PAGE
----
(by Cameron Smith)

(By Josiah Neeley)


(By Catrina Rorke)

In addition, we wrote a blog post talking about the overreach of the EPA:

(By Catrina Rorke)

We also published a blog post about the political entanglements threatening the ability of the environmental community in Washington state to achieve its own goals.

(By Ian Adams)


• It will investigate economic imbalances. In particular, it will investigate the ways current energy policy and proposed greenhouse gas regulations from the EPA create suboptimal economic outcomes.
• It will explore and develop market-based solutions to climate change, by forwarding the idea of an opt-in state-level carbon tax as an alternative to EPA regulations.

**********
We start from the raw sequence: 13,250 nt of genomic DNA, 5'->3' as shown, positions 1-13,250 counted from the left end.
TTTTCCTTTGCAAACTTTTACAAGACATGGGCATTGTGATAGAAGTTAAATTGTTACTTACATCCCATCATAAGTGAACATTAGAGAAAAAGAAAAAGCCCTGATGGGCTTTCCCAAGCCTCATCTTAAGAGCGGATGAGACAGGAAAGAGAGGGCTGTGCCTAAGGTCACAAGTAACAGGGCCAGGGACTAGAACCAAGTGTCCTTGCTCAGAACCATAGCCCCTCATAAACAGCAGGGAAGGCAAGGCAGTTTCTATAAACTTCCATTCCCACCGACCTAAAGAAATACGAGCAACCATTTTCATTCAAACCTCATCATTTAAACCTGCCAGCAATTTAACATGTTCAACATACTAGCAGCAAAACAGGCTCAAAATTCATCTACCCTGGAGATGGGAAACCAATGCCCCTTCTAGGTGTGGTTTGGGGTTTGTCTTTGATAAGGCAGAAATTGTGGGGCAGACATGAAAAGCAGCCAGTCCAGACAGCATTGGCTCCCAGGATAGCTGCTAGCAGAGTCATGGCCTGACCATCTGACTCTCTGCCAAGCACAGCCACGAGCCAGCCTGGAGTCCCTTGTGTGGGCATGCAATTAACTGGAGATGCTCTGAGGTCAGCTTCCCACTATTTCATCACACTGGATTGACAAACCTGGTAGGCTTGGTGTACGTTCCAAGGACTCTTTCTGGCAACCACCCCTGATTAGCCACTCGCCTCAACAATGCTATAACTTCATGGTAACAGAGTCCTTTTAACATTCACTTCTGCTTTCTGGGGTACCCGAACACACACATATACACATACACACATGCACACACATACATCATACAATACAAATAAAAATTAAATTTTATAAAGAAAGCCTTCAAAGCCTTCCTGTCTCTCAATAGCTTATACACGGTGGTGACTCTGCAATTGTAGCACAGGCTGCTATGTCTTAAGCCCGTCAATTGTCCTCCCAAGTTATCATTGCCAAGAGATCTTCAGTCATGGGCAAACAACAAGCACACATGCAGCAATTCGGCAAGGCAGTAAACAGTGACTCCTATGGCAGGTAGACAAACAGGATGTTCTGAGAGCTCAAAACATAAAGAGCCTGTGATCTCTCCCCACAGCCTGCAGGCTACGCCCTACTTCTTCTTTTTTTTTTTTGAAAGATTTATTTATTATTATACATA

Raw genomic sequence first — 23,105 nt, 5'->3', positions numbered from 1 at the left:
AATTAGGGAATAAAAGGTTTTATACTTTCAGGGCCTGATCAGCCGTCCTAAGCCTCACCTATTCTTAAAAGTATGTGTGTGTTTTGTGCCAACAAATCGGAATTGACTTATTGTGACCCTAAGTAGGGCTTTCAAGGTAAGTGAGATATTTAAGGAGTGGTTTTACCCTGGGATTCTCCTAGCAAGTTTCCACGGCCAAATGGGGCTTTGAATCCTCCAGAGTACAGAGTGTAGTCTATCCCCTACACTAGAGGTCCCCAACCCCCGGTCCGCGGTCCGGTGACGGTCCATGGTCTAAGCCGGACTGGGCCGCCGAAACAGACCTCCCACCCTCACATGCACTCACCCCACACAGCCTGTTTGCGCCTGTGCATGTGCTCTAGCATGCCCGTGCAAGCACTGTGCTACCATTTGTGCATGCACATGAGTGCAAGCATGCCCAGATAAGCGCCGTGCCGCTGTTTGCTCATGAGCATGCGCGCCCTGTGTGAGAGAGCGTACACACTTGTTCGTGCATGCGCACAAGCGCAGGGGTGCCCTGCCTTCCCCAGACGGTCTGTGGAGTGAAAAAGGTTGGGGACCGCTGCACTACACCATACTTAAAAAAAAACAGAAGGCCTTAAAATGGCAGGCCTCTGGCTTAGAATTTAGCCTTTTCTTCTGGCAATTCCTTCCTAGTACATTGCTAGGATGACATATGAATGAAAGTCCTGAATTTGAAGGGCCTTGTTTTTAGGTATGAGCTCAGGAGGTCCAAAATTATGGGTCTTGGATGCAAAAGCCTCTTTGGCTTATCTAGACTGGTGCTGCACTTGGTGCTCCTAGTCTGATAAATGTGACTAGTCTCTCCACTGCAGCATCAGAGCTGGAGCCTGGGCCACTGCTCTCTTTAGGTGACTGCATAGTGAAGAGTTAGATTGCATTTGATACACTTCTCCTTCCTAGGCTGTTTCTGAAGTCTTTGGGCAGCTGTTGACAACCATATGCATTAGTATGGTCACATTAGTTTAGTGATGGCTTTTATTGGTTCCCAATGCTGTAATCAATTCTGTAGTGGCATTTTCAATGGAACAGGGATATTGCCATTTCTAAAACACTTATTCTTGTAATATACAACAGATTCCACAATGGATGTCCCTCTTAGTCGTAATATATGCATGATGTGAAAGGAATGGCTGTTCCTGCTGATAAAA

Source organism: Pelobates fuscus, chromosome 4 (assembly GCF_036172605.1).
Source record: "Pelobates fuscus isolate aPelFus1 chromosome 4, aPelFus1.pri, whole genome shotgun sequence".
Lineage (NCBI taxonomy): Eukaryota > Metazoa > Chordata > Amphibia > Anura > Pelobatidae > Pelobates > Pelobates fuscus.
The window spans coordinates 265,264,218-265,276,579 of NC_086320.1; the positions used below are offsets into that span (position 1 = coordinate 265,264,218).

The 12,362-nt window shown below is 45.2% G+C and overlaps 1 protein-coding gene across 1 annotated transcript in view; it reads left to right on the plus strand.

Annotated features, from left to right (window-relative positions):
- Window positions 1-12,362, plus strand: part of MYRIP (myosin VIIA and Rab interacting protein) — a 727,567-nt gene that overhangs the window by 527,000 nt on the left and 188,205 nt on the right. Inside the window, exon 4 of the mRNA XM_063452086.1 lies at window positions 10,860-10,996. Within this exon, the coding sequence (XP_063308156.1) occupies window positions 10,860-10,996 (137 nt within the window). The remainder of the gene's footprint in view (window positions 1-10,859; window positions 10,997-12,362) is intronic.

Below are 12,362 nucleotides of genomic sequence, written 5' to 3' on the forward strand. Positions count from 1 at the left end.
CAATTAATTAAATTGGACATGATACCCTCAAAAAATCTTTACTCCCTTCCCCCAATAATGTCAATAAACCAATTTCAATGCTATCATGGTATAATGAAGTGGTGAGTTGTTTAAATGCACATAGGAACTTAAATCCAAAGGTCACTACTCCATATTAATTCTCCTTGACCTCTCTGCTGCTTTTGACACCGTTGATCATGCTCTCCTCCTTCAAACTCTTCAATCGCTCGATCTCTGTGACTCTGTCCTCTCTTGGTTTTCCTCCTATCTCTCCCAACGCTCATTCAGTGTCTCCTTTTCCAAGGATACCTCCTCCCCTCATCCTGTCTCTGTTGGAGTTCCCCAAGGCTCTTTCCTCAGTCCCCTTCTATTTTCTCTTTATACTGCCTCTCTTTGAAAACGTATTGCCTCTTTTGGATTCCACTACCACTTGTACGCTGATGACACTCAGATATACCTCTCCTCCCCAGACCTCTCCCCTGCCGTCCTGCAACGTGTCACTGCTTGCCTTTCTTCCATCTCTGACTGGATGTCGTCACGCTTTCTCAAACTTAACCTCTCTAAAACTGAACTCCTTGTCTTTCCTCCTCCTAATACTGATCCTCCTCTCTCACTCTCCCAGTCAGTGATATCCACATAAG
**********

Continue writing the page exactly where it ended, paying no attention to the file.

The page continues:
• It will help illustrate that environmental degradation and poorly conceived public policies, including the proposed EPA regulations, could damage the free-market system.


This project is national in scope and will focus its efforts on a select group of states.

Information Dissemination

We have posted work on our web page and it has appeared in several national publications. We have also attracted increasing attention from the national media.

Project Link

Amount Approved
$26,500.00 on 6/5/2015 (Check sent: 7/13/2015)

Power Plants

Power Plants

1050 17th Street, NW
Suite 1150
Washington, DC 20036

(202) 525-5719
(202) 525-5717


Eli Lehrer
President, R Street Institute

Posted 3/19/2015 1:04 PM
Updated   3/12/2016 1:47 PM

  • Nonprofit